Saturday, March 18, 2006

Slight of Hand in IT Measurements

Hi Andrew. That was a fun magic show we went to see the other day. The marvel of 'How did he do that!' is a great experience to share. I still don't know how these guys do their magic even though I know one of the fundamental tricks of their trade - slight of hand. What they do is get your attention on one hand while they actually are staging the trick in the other hand. In other words, they misdirect your attention away from what is really happening.

What has been really interesting lately is that I have found this attention misdirection stuff happening at work. It's not intentionally mind you, but it causes people to spend a lot of time and energy focusing on the wrong things. For example, I see people making decisions on what appears to be reasonable measurements, but these reasonable measures have misdirected their attention away from other measures and actions that are more meaningful and impactful. The most recent case in point I have seen is IT Efficiency Ratings. Let me explain.

The Goal for any corporation is to manage itself in such a way as to earn bigger profits. The following statements illustrates one way the banking industry often measures profitability:

"It takes the bank $.60 expense to earn every $1.00 in revenue. We need to get this down to $.45 where our competitors are."

So Andrew, did you notice a misdirection of attention in the statements above? Don't feel bad if you didn't catch it - I didn't catch it the first 100 times (that's a hint) I saw this either.

Okay, so take a closer look to see where your attention went. What numbers are you focused on? I'll bet you are looking at $.60 and $.45. The $1.00 seems to be there just for convenience sake, to make the other numbers into a consistent comparison of expense against revenue. And notice how the $1.00 eventually disappears from the second statement above. As a result, you don't even consider the $1.00 as significant and therefore you don't focus on it.

But what is wrong with focusing on the $.60 and $.45 numbers? These numbers are operating expense related numbers and you do get a greater IT Efficency Rating by reducing your operating expense.

Well, maybe. Let's say you reduce your operating expense by 10% without adversely affecting your revenue. This will result in the following IT Efficiency Rating:

($.60 - 10%) / ($1.00) = $.54 / $1.00 or an IT Effeciency Rating of $.54

That looks like greater profitablity so let's cut expenses even further! Let's say we reduce expenses by 25% now. But this time it affects our ability to generate revenue by 25%. This is what it would look like:

($.54 - 25%) / ($1.00 - 25%) = $.405 / $.75 or an IT Efficiency Rating of $.54

Ouch! That was a lot of cost cutting and it didn't have an impact on our profitability. If you continue with further cost cutting you will get to a point where your cost cutting will eventually 'cut into muscle' and you begin to have a detrimental affect on revenue generation. The biggest problem with this is you don't know that you have cut into muscle until it is too late, when your quarterly corportate reports show your profitability going down. And rebounding from this mistake will take more than a couple of quarters to fix.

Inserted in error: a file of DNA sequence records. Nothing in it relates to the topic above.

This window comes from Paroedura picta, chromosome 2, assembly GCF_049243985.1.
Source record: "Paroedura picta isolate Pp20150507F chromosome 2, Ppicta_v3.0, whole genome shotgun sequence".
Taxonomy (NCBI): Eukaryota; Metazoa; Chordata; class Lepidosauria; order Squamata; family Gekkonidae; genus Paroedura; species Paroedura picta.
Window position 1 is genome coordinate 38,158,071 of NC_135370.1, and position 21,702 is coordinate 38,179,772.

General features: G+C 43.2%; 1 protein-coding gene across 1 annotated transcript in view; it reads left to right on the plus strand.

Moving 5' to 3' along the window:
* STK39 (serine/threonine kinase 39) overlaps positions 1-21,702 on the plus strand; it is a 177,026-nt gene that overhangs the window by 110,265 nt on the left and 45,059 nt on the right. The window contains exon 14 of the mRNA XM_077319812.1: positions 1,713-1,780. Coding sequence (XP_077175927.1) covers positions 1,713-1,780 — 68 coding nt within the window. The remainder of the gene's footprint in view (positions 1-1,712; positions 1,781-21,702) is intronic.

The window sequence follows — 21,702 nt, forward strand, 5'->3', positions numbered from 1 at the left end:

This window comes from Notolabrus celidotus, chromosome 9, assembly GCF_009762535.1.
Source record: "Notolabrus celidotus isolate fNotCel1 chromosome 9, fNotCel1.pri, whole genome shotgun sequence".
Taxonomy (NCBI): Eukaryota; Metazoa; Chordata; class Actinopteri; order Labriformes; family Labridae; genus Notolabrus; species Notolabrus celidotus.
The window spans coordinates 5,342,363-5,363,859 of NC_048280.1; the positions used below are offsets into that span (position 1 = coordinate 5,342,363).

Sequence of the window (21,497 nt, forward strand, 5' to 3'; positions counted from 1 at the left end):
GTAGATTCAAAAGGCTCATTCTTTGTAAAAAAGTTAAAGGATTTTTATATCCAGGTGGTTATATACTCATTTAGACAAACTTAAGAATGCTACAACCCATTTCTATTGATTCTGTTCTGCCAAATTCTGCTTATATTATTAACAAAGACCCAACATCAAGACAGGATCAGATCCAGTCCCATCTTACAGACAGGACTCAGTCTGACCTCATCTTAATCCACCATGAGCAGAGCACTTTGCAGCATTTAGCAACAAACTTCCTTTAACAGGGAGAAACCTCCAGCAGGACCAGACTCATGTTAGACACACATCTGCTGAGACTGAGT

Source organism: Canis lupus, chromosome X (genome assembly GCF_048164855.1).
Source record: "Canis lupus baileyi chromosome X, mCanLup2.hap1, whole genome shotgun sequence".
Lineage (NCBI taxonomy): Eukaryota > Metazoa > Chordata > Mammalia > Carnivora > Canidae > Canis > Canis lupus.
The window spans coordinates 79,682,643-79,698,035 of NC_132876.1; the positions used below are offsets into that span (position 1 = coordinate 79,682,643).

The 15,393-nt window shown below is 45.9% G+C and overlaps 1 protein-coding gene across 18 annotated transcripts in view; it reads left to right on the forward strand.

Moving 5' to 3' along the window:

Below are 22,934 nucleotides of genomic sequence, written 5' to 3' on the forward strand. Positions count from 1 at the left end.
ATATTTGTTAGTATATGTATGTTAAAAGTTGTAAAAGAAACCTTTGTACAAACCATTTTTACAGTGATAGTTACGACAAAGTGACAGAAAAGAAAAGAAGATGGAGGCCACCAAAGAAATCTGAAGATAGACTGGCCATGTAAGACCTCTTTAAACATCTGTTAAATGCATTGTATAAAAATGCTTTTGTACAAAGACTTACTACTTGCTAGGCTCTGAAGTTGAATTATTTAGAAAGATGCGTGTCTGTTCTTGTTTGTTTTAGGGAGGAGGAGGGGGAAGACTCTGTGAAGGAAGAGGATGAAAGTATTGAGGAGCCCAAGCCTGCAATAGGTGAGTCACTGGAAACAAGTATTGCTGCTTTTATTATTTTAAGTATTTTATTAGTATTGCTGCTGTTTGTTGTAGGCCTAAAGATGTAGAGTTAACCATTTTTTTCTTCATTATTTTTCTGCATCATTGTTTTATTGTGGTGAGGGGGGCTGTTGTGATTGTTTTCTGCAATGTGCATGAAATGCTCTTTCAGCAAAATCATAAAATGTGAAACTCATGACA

Okay Andrew, take a deep breath and let's get back to the original statements above. What is the number that we have been misdirected from? That's right, it is the $1.00 of revenue. So, what if we thought of the IT Effeciency Rating like this:

"How can I optimize my $.60 per $1.00 revenue to generate more than $1.00?"

Using this new approach, let's say that we find a constraint in our software development processes and breaking this contraint allows us to increase revenue by 20% through optimization. That would give us an equation that looks like this:

($.60) / ($1.00 + 20%) = $.60 / $1.20 or an IT Efficiency Rating of $.50

That's a pretty nice improvement. Now, let's cycle back through the software development process again and find the new constraint that has popped up. We break that constraint to get us an even better IT Efficiency Rating. And then we cycle back get the point.

As you can see from this example, it is easy to get misdirected to numbers that drive you to cost cutting. It takes a little ingenuity to applying the principles of Lean, Agile and Theory of Constraints to software development and a lot of disciple to stay focused on optimization but the gains are much more significant.


Blogger mgelbwaks said...

This is a valuable approach and I think it could be used quite effectively to help organizations see fallacy in their attempt to derive value proposition. It is probably worth revisiting Throughput Accounting and honing the mathemathics - perhaps work with your clients and establish a case study with real figures behind the maths.

March 19, 2006 at 12:24:00 PM PST  
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November 12, 2009 at 5:44:00 AM PST  
Anonymous viagra online said...

Yeah it's nice when you can see how they made it, because like many things you see them and know their purpose but you don't have an idea of how they were made it.

May 12, 2011 at 8:53:00 AM PDT  

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